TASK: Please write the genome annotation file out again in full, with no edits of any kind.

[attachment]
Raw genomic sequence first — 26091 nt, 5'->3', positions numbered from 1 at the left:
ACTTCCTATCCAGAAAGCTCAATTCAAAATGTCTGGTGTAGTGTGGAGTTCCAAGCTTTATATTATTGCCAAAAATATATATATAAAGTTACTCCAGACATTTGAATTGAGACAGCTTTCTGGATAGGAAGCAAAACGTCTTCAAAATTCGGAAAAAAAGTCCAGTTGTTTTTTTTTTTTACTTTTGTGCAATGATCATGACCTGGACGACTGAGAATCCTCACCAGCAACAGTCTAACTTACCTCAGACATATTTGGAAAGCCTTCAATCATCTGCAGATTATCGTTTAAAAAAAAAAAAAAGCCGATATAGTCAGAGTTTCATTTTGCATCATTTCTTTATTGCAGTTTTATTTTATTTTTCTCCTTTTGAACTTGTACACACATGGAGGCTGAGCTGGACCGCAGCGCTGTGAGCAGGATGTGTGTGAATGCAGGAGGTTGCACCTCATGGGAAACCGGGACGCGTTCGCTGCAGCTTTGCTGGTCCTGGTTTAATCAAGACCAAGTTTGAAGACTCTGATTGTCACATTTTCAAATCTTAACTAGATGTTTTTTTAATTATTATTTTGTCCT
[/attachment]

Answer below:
Raw genomic sequence first — 26091 nt, 5'->3', positions numbered from 1 at the left:
ACTTCCTATCCAGAAAGCTCAATTCAAAATGTCTGGTGTAGTGTGGAGTTCCAAGCTTTATATTATTGCCAAAAATATATATATAAAGTTACTCCAGACATTTGAATTGAGACAGCTTTCTGGATAGGAAGCAAAACGTCTTCAAAATTCGGAAAAAAAGTCCAGTTGTTTTTTTTTTTTACTTTTGTGCAATGATCATGACCTGGACGACTGAGAATCCTCACCAGCAACAGTCTAACTTACCTCAGACATATTTGGAAAGCCTTCAATCATCTGCAGATTATCGTTTAAAAAAAAAAAAAAGCCGATATAGTCAGAGTTTCATTTTGCATCATTTCTTTATTGCAGTTTTATTTTATTTTTCTCCTTTTGAACTTGTACACACATGGAGGCTGAGCTGGACCGCAGCGCTGTGAGCAGGATGTGTGTGAATGCAGGAGGTTGCACCTCATGGGAAACCGGGACGCGTTCGCTGCAGCTTTGCTGGTCCTGGTTTAATCAAGACCAAGTTTGAAGACTCTGATTGTCACATTTTCAAATCTTAACTAGATGTTTTTTTAATTATTATTTTGTCCT